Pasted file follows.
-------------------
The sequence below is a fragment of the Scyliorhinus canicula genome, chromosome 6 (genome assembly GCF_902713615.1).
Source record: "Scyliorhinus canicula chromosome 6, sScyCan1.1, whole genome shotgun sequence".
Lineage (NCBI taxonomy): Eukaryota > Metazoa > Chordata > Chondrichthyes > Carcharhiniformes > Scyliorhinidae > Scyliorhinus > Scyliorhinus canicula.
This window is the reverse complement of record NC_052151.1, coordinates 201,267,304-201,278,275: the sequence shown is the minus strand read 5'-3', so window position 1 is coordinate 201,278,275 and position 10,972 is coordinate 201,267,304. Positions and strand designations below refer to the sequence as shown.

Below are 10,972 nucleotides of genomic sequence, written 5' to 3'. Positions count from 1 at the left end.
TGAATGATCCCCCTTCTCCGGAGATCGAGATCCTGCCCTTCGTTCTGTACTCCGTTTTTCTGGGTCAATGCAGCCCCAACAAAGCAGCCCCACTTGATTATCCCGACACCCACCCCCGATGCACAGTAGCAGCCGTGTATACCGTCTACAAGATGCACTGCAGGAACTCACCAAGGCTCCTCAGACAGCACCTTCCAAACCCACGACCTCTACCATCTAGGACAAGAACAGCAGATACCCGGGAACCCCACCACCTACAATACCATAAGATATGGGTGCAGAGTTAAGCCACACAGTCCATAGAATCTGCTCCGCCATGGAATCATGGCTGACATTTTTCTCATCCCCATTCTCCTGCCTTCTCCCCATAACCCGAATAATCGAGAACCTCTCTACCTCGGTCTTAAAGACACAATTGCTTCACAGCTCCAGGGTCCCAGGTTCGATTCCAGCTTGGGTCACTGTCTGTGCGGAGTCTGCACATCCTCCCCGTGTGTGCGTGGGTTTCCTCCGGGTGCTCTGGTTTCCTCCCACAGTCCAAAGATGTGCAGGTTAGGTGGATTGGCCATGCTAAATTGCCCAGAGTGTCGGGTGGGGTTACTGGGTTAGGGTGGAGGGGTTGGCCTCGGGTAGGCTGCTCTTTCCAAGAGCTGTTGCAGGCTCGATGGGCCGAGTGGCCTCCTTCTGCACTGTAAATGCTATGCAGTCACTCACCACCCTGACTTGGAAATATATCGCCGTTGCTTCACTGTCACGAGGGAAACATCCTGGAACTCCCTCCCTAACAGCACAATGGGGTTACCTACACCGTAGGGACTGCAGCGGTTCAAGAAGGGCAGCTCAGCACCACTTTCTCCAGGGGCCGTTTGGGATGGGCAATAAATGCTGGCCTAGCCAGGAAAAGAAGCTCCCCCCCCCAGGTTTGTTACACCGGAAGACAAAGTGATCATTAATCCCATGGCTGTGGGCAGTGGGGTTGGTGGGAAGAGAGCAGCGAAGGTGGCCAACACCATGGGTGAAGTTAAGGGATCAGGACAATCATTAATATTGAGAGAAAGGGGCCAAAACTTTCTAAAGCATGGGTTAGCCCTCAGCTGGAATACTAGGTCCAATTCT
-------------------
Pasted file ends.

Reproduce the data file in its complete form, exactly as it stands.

The sequence below is a fragment of the Scyliorhinus canicula genome, chromosome 6 (genome assembly GCF_902713615.1).
Source record: "Scyliorhinus canicula chromosome 6, sScyCan1.1, whole genome shotgun sequence".
Lineage (NCBI taxonomy): Eukaryota > Metazoa > Chordata > Chondrichthyes > Carcharhiniformes > Scyliorhinidae > Scyliorhinus > Scyliorhinus canicula.
This window is the reverse complement of record NC_052151.1, coordinates 201,267,304-201,278,275: the sequence shown is the minus strand read 5'-3', so window position 1 is coordinate 201,278,275 and position 10,972 is coordinate 201,267,304. Positions and strand designations below refer to the sequence as shown.

Below are 10,972 nucleotides of genomic sequence, written 5' to 3'. Positions count from 1 at the left end.
TGAATGATCCCCCTTCTCCGGAGATCGAGATCCTGCCCTTCGTTCTGTACTCCGTTTTTCTGGGTCAATGCAGCCCCAACAAAGCAGCCCCACTTGATTATCCCGACACCCACCCCCGATGCACAGTAGCAGCCGTGTATACCGTCTACAAGATGCACTGCAGGAACTCACCAAGGCTCCTCAGACAGCACCTTCCAAACCCACGACCTCTACCATCTAGGACAAGAACAGCAGATACCCGGGAACCCCACCACCTACAATACCATAAGATATGGGTGCAGAGTTAAGCCACACAGTCCATAGAATCTGCTCCGCCATGGAATCATGGCTGACATTTTTCTCATCCCCATTCTCCTGCCTTCTCCCCATAACCCGAATAATCGAGAACCTCTCTACCTCGGTCTTAAAGACACAATTGCTTCACAGCTCCAGGGTCCCAGGTTCGATTCCAGCTTGGGTCACTGTCTGTGCGGAGTCTGCACATCCTCCCCGTGTGTGCGTGGGTTTCCTCCGGGTGCTCTGGTTTCCTCCCACAGTCCAAAGATGTGCAGGTTAGGTGGATTGGCCATGCTAAATTGCCCAGAGTGTCGGGTGGGGTTACTGGGTTAGGGTGGAGGGGTTGGCCTCGGGTAGGCTGCTCTTTCCAAGAGCTGTTGCAGGCTCGATGGGCCGAGTGGCCTCCTTCTGCACTGTAAATGCTATGCAGTCACTCACCACCCTGACTTGGAAATATATCGCCGTTGCTTCACTGTCACGAGGGAAACATCCTGGAACTCCCTCCCTAACAGCACAATGGGGTTACCTACACCGTAGGGACTGCAGCGGTTCAAGAAGGGCAGCTCAGCACCACTTTCTCCAGGGGCCGTTTGGGATGGGCAATAAATGCTGGCCTAGCCAGGAAAAGAAGCTCCCCCCCCCAGGTTTGTTACACCGGAAGACAAAGTGATCATTAATCCCATGGCTGTGGGCAGTGGGGTTGGTGGGAAGAGAGCAGCGAAGGTGGCCAACACCATGGGTGAAGTTAAGGGATCAGGACAATCATTAATATTGAGAGAAAGGGGCCAAAACTTTCTAAAGCATGGGTTAGCCCTCAGCTGGAATACTAGGTCCAATTCT